Tales From The Survivors

January 22, 1995|By Doug Struck | Doug Struck,Jerusalem Bureau of The Sun Contributing writers M. K. Guzda and Miriam Ash provided information for this article.

JERUSALEM -- When the two Gestapo men brought back her beaten father and dumped him at their gate, 12-year-old Gita Fridman saw him cry.

"We knew we were lost," she recalls.

It was Czechoslovakia, 1939. For millions of Jews like Gita, it was the start of a harrowing journey to Auschwitz, a place whose very name would carry the ring of evil 50 years later.

The Jews were caught in a slowly killing squeeze. Their business licenses were revoked; young Gita's father was arrested for trying to sell a few bottles of mineral water. Her older sister disappeared, taken to a camp. They had to wear yellow stars. The Germans began moving Jews to ghettos.

"You sit at home. There is nothing to do. No work. Families are being picked up every day, and you sit waiting for the henchmen to come," said Gita, now Giselle Cycowicz, 67, and living in Israel.

"You sit there waiting for something awful to happen. Finally they come and say take whatever you have with you."

The cattle-car train ride to Auschwitz in May 1944 was grueling. The arrival was pure terror.

"We were so frightened when we arrived at Auschwitz. It was so eerie. We never saw anything like it. Barbed-wire fences, guard towers wherever you looked. We were completely dazed, and people began howling at us . . . dump your things here . . . run there . . . get undressed . . . get shaved. Where is mother? Where is father? You don't recognize your sister, right next to you without her hair and her clothes . . . the shame of being naked. . . .

"Everyone is running. It's freezing. It's night and dark. I didn't even get a chance to say goodbye to my father."

Russian forces arrive

Fifty years ago this week, the dreaded SS guards disappeared. On Jan. 27, 1945, Russian forces came upon the ghostly puzzle of Auschwitz. A few thousand sick inmates staggered to their feet and stared at their liberators with flat eyes, too deadened by horror for joy.

The others already were gone: 56,000 prisoners in long, desperate columns, force-marched into the frozen countryside. Many would die in the snow or be shot when they fell; still others would freeze on rail cars as the Germans tried to sweep the human leftovers of Auschwitz back into the collapsing Third Reich.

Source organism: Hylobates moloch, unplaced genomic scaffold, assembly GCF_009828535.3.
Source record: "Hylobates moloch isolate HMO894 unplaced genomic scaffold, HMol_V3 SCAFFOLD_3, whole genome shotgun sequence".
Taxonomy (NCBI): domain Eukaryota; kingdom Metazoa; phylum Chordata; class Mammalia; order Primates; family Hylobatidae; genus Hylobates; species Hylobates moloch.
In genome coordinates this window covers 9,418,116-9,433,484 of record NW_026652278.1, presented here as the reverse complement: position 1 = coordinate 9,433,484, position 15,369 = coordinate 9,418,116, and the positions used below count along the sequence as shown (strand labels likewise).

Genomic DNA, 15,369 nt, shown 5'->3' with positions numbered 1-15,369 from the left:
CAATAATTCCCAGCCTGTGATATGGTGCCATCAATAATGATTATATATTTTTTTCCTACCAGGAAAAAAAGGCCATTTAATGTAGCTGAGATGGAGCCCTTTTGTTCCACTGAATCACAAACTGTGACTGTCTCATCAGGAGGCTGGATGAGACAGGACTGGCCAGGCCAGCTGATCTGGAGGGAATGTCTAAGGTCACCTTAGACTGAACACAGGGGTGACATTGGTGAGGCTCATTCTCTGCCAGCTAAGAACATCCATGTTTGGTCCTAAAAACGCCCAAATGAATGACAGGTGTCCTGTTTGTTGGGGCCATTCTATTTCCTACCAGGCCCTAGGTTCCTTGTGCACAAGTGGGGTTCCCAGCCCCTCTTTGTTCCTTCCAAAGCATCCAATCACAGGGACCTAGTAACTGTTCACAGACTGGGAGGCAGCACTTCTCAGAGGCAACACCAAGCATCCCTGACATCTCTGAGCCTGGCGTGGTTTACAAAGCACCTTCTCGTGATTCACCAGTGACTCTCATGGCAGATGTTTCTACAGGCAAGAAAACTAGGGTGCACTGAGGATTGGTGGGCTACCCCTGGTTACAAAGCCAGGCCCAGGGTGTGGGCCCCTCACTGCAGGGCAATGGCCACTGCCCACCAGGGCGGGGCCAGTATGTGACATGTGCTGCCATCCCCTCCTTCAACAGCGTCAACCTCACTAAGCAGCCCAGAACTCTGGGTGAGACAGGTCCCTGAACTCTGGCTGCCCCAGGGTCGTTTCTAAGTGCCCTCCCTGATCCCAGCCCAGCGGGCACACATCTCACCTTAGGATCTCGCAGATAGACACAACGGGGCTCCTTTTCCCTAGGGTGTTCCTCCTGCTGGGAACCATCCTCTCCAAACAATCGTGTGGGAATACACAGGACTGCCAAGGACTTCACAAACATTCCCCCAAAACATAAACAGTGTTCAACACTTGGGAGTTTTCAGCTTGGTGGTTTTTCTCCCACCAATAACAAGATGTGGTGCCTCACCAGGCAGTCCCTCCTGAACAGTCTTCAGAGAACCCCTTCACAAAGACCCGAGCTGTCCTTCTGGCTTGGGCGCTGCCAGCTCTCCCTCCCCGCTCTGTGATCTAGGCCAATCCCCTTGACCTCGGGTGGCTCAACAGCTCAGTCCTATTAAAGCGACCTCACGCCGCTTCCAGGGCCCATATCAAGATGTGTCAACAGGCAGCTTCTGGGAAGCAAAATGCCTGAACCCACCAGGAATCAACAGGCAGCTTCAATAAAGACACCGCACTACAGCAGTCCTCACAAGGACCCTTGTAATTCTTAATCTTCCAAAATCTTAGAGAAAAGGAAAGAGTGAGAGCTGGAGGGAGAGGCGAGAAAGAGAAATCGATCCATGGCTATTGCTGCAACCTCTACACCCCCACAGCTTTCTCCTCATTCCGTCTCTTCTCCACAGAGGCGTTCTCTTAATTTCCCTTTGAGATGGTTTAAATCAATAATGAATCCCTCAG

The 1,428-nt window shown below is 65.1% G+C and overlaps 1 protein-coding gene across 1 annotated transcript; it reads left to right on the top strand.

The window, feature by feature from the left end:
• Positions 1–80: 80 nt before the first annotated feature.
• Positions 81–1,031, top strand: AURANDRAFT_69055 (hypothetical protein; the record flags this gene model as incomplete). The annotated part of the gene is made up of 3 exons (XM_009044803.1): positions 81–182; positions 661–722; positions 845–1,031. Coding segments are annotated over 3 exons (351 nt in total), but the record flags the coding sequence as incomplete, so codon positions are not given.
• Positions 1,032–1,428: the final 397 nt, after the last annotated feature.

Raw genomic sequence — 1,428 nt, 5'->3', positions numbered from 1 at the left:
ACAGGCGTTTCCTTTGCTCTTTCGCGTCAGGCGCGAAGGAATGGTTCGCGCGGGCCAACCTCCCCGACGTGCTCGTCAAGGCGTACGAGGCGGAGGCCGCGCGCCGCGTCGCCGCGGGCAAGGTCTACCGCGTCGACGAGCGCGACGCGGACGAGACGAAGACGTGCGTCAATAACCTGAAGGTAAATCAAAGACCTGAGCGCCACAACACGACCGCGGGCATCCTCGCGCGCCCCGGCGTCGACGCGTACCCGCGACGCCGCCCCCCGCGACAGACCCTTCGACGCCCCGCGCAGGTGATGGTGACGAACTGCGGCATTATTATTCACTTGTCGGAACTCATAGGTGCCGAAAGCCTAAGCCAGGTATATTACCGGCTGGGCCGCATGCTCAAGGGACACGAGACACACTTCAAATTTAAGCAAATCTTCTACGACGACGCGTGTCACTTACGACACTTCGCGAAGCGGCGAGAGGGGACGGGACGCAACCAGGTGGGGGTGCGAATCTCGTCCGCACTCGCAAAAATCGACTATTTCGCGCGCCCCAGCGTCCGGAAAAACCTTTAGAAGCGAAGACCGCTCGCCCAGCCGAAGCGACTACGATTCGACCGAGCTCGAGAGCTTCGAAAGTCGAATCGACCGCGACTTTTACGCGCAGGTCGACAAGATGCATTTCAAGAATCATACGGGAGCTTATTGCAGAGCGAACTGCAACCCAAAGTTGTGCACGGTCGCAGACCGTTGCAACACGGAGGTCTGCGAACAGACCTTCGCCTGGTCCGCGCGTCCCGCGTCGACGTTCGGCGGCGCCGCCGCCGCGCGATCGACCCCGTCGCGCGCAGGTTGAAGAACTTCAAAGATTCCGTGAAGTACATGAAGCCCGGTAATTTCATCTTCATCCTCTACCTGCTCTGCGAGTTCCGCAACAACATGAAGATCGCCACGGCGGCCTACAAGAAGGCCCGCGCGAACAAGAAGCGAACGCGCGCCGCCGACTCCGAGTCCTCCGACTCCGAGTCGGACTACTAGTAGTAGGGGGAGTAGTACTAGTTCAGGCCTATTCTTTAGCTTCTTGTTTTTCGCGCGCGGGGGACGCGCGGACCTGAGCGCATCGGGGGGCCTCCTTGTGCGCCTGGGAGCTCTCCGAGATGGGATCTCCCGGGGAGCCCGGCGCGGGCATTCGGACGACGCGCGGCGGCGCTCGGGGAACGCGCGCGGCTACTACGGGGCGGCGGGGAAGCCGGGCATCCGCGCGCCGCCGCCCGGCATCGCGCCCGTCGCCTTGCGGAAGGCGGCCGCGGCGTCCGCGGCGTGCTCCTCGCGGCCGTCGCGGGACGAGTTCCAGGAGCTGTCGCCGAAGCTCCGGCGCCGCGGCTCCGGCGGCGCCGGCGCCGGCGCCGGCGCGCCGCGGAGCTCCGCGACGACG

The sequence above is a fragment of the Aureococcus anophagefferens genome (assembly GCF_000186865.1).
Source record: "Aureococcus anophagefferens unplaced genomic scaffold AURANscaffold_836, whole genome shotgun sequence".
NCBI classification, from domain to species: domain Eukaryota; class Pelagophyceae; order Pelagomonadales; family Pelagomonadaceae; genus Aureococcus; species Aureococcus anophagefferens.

The crematoriums had been shut down and destroyed, the hair and clothes and gold fillings from their victims burned or shipped away. One and a half million people never left, the success of German industrial murder. Those who survived are the victims of memory.

Mengele's selections

Some say they passed by Josef Mengele himself. The Nazi doctor flicked his wrist: left for the old and weak, and mothers with small children. Left to the gas chambers. Right for the healthy and young, to the work barracks.

"They took us to a bath, and shaved our heads, and took all our possessions. They gave us prisoners' clothes," said Moshe HaElion, now 70 and retired near Tel Aviv.

The next day they tattooed a number on his arm: 114923.

"I didn't know they exterminated people. One day I saw a family friend. I asked if he had seen my mother and sister. He said the Germans had killed them. I thought he was crazy. Who could think the civilized Germans can do such a thing?"

He dug latrines for a month, then tended gardens of the SS men and their families.

"The Germans always made a point of killing Jews on Jewish holidays. On the eve of Yom Kippur, the SS came into the hospital block and began to read numbers. We knew if they called your number, you are going to die. And so the whole block was completely quiet. Everybody just held their breath. The next number could be your number."

Labor in the cold

Marcel Levy was 17, a strong Greek Jew. He was sent from Auschwitz to a nearby pit mine. For 12 hours a day, he shoveled stones, to be crushed for cement, into a rail car. He had to fill three cars each day or be beaten. Or killed.

"It was very, very cold. We had just a jacket and trousers, and it was freezing most of the time. We tried to steal cement sacks to wear under our clothes, but if we were caught we were beaten. Many people only lasted a month or so. I lasted two years.

"We had a piece of bread and maybe margarine in the morning. We had soup and bread at night. We walked to work, and sometimes farmers would leave us a potato to eat. If we found a hot coal from the rail line, we put it in the potato to try to cook it. People who tried to run away were usually caught and brought back. They were shot, or hung, in front of us."

The fate of boys

"My father asked the prisoner who opened the train door where we were. He said, 'Have you heard of Auschwitz?' I felt my father's hand tighten on mine," said Jehoshua Robert Buchler.

"My father said, 'If anyone asks you how old you are, always tell them 16.' " The boy was 14. He was sent to a youth barracks for work. Weeks later, he saw his father at a distance across the barbed wire, motioning that he was going somewhere else. He never saw his father again.

Baltimore Sun Articles
Please note the green-lined linked article text has been applied commercially without any involvement from our newsroom editors, reporters or any other editorial staff.